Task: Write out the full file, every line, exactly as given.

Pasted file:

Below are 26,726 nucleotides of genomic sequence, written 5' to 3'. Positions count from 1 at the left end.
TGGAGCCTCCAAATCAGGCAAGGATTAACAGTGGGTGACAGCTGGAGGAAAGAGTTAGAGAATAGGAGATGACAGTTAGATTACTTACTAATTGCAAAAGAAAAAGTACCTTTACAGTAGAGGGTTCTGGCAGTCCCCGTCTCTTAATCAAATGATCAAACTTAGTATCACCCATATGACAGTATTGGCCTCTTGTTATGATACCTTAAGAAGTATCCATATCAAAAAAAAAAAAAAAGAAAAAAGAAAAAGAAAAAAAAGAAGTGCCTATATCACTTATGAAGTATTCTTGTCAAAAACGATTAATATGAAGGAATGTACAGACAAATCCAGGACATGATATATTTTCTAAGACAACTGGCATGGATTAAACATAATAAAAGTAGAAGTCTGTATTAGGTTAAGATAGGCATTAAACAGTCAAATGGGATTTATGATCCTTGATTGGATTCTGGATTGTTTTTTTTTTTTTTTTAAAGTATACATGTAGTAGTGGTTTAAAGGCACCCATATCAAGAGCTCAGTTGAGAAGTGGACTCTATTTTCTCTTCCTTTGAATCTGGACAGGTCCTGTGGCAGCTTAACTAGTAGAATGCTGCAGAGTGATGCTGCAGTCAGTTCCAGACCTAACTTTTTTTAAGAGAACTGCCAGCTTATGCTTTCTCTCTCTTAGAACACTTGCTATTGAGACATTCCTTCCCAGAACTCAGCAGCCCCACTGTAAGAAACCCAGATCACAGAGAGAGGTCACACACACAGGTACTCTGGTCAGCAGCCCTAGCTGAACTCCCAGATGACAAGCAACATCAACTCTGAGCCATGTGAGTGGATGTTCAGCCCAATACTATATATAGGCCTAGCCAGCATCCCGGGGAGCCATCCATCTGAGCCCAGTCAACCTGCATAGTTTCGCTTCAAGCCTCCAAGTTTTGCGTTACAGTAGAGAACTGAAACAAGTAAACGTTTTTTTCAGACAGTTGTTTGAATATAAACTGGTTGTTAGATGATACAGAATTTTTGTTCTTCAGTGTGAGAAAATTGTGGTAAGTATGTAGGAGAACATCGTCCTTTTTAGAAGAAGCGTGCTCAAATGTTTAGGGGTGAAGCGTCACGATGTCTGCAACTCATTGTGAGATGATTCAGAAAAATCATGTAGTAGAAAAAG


Below are 26,726 nucleotides of genomic sequence, written 5' to 3'. Positions count from 1 at the left end.
TGGAGCCTCCAAATCAGGCAAGGATTAACAGTGGGTGACAGCTGGAGGAAAGAGTTAGAGAATAGGAGATGACAGTTAGATTACTTACTAATTGCAAAAGAAAAAGTACCTTTACAGTAGAGGGTTCTGGCAGTCCCCGTCTCTTAATCAAATGATCAAACTTAGTATCACCCATATGACAGTATTGGCCTCTTGTTATGATACCTTAAGAAGTATCCATATCAAAAAAAAAAAAAAAGAAAAAAGAAAAAGAAAAAAAAGAAGTGCCTATATCACTTATGAAGTATTCTTGTCAAAAACGATTAATATGAAGGAATGTACAGACAAATCCAGGACATGATATATTTTCTAAGACAACTGGCATGGATTAAACATAATAAAAGTAGAAGTCTGTATTAGGTTAAGATAGGCATTAAACAGTCAAATGGGATTTATGATCCTTGATTGGATTCTGGATTGTTTTTTTTTTTTTTTTAAAGTATACATGTAGTAGTGGTTTAAAGGCACCCATATCAAGAGCTCAGTTGAGAAGTGGACTCTATTTTCTCTTCCTTTGAATCTGGACAGGTCCTGTGGCAGCTTAACTAGTAGAATGCTGCAGAGTGATGCTGCAGTCAGTTCCAGACCTAACTTTTTTTAAGAGAACTGCCAGCTTATGCTTTCTCTCTCTTAGAACACTTGCTATTGAGACATTCCTTCCCAGAACTCAGCAGCCCCACTGTAAGAAACCCAGATCACAGAGAGAGGTCACACACACAGGTACTCTGGTCAGCAGCCCTAGCTGAACTCCCAGATGACAAGCAACATCAACTCTGAGCCATGTGAGTGGATGTTCAGCCCAATACTATATATAGGCCTAGCCAGCATCCCGGGGAGCCATCCATCTGAGCCCAGTCAACCTGCATAGTTTCGCTTCAAGCCTCCAAGTTTTGCGTTACAGTAGAGAACTGAAACAAGTAAACGTTTTTTTCAGACAGTTGTTTGAATATAAACTGGTTGTTAGATGATACAGAATTTTTGTTCTTCAGTGTGAGAAAATTGTGGTAAGTATGTAGGAGAACATCGTCCTTTTTAGAAGAAGCGTGCTCAAATGTTTAGGGGTGAAGCGTCACGATGTCTGCAACTCATTGTGAGATGATTCAGAAAAATCATGTAGTAGAAAAAG